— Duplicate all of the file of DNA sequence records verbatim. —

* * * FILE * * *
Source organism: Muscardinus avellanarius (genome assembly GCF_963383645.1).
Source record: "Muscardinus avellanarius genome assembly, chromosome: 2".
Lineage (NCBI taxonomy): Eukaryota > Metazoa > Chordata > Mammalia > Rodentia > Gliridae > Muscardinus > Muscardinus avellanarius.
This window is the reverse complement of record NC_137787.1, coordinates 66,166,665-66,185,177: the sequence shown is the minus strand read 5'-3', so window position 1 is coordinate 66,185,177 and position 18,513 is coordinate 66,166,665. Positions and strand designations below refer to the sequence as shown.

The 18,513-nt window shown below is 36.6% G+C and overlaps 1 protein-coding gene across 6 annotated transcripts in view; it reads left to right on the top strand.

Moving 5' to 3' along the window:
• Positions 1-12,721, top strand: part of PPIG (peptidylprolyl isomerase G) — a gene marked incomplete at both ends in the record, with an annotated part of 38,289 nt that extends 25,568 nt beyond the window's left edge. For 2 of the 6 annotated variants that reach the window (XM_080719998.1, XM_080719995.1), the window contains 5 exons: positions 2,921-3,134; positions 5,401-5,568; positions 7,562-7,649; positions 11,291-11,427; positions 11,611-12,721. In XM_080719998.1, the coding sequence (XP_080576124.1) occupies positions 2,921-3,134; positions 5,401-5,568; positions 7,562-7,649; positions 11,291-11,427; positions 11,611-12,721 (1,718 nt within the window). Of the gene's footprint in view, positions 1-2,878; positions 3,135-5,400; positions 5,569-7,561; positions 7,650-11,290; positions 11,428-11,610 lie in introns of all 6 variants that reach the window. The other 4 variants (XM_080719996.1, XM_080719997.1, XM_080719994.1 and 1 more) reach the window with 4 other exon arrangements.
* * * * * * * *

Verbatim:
Source organism: Muscardinus avellanarius (genome assembly GCF_963383645.1).
Source record: "Muscardinus avellanarius genome assembly, chromosome: 2".
Lineage (NCBI taxonomy): Eukaryota > Metazoa > Chordata > Mammalia > Rodentia > Gliridae > Muscardinus > Muscardinus avellanarius.
This window is the reverse complement of record NC_137787.1, coordinates 66,166,665-66,185,177: the sequence shown is the minus strand read 5'-3', so window position 1 is coordinate 66,185,177 and position 18,513 is coordinate 66,166,665. Positions and strand designations below refer to the sequence as shown.

The 18,513-nt window shown below is 36.6% G+C and overlaps 1 protein-coding gene across 6 annotated transcripts in view; it reads left to right on the top strand.

Moving 5' to 3' along the window:
• Positions 1-12,721, top strand: part of PPIG (peptidylprolyl isomerase G) — a gene marked incomplete at both ends in the record, with an annotated part of 38,289 nt that extends 25,568 nt beyond the window's left edge. For 2 of the 6 annotated variants that reach the window (XM_080719998.1, XM_080719995.1), the window contains 5 exons: positions 2,921-3,134; positions 5,401-5,568; positions 7,562-7,649; positions 11,291-11,427; positions 11,611-12,721. In XM_080719998.1, the coding sequence (XP_080576124.1) occupies positions 2,921-3,134; positions 5,401-5,568; positions 7,562-7,649; positions 11,291-11,427; positions 11,611-12,721 (1,718 nt within the window). Of the gene's footprint in view, positions 1-2,878; positions 3,135-5,400; positions 5,569-7,561; positions 7,650-11,290; positions 11,428-11,610 lie in introns of all 6 variants that reach the window. The other 4 variants (XM_080719996.1, XM_080719997.1, XM_080719994.1 and 1 more) reach the window with 4 other exon arrangements.